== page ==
1. Skip to content
  2. Skip to main menu
  3. Skip to more DW sites

Malaysia pushes for UN tribunal on MH17

July 3, 2015

Malaysia has told the UN Security Council it wants a United Nations-backed tribunal to pursue those suspected of shooting down a Malaysia Airlines jet last year. Veto holder Russia did not raise formal objections.

Ukraine Absturz MH17
Image: picture-alliance/dpa/M. Pochuyev

Kuala Lumpur's Ambassador to the UN, Ramlan Ibrahim, told the UN Security Council on Thursday that Malaysia would circulate a draft resolution and draft statute of the proposed international criminal tribunal next month.

Ibrahim told council members that a UN court would "provide the highest degree of legitimacy for the trial and prosecution mechanism for MH17 to ensure that the perpetrators are brought to justice."

Malaysia is working along with Australia, Belgium, the Netherlands and Ukraine, which are members of the incident Joint Investigation Team (JIT), on setting up the international tribunal. Any suspects in the shooting down of the plane have so far not been named.

Malaysia Airlines flight MH17, a Boeing 777 passenger jet, had been flying to Kuala Lumpur from Amsterdam when it was shot down over eastern Ukraine last July. The incident happened during some of the worst fighting between Ukrainian government forces seeking to defeat a pro-Russian separatist movement in the country's eastern regions.

New Zealand's UN Ambassador Gerard van Bohemen, Security Council president for July, said Malaysia was supported in its efforts by the other four JIT members.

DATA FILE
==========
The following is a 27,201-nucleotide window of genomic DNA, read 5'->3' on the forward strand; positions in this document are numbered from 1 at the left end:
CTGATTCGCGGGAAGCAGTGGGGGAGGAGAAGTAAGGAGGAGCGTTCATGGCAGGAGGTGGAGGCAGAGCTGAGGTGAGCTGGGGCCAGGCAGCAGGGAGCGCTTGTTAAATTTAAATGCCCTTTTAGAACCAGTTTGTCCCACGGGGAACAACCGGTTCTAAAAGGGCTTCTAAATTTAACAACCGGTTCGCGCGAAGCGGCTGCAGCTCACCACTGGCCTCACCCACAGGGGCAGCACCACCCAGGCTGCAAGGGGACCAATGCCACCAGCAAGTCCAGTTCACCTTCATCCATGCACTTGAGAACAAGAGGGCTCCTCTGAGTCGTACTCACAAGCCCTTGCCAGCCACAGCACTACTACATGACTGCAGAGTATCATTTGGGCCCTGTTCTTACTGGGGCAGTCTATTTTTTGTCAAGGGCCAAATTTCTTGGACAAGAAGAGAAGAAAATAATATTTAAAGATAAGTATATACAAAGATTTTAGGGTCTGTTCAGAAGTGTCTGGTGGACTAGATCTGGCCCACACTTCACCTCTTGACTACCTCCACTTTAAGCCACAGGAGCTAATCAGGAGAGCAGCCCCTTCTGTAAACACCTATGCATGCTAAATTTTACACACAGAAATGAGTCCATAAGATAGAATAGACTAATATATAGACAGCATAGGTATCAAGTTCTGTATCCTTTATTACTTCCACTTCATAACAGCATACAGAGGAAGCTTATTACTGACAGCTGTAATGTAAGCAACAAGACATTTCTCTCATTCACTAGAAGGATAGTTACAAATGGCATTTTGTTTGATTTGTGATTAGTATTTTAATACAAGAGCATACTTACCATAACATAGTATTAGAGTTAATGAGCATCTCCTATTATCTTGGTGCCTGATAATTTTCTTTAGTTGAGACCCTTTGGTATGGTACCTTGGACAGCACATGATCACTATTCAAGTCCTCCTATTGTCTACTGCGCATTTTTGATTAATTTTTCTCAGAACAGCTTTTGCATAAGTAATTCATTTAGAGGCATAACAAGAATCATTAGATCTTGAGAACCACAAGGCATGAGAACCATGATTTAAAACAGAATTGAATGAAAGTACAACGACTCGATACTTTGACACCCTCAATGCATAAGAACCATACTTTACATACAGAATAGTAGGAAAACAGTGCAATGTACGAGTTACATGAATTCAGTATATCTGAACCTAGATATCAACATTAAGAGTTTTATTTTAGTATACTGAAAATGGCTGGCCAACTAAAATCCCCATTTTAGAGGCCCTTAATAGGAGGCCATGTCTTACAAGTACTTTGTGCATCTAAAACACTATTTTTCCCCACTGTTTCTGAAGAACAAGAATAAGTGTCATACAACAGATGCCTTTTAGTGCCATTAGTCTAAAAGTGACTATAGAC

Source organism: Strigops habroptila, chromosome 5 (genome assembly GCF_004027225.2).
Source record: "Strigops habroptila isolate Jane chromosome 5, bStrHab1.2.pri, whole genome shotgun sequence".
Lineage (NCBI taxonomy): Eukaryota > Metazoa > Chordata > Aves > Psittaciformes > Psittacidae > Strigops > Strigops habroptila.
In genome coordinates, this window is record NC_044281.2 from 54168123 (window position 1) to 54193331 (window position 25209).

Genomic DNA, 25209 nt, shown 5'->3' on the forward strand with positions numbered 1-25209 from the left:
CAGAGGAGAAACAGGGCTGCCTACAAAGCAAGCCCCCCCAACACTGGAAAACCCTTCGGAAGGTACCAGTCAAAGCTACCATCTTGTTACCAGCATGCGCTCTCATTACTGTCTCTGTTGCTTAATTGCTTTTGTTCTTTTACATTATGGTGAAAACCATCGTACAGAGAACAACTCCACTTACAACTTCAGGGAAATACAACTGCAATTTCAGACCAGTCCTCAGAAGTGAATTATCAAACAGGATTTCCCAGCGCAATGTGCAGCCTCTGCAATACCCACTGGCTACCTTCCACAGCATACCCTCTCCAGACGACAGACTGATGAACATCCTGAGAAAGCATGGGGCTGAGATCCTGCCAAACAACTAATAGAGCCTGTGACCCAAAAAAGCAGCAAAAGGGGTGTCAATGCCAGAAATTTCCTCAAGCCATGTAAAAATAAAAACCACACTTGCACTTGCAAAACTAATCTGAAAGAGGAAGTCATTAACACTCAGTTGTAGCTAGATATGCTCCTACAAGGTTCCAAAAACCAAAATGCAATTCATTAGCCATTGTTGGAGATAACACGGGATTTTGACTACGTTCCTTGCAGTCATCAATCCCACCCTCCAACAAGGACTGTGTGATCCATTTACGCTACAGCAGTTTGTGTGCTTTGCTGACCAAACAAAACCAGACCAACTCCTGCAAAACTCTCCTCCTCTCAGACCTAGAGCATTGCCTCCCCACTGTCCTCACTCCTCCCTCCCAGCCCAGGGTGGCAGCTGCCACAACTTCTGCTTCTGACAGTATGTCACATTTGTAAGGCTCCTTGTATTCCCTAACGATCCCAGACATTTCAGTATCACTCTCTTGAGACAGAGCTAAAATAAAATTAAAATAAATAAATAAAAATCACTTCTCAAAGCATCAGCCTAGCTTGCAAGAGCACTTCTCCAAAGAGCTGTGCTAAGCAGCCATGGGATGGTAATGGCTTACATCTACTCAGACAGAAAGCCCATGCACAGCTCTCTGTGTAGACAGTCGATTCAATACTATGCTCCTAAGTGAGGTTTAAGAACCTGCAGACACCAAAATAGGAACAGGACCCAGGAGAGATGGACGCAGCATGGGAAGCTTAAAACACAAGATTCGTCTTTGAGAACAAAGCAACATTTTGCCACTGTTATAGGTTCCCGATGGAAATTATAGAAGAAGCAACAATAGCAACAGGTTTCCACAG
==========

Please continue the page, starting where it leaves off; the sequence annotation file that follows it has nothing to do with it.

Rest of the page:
"They are seeking to find a mechanism to deal with criminal accountability in relation to the downing of the aircraft," said van Bohemen.

Russian missile system implicated

Western nations and Ukraine accuse the rebels of shooting the aircraft down with a Russian-made missile. Moscow has denied accusations that it provided the rebels with help and equipment, including the SA-11 Buk anti-aircraft missile systems implicated in the plane's destruction.

According to diplomats, Russia described the proposal as premature and said that the council should await the outcome of other investigations. However, it did not raise objections after Malaysia presented its case.

Our sense was that all council members, including Russia, were open to further consider the matter," said Malaysian diplomat Johan Ariff Abdul Razak.

As a veto-wielding power on the 15-member council, along with France, Britain, China and the United States, Russia has the option of blocking the eventual proposal, if it is put to a vote.

rc/jr (AP, AFP, Reuters)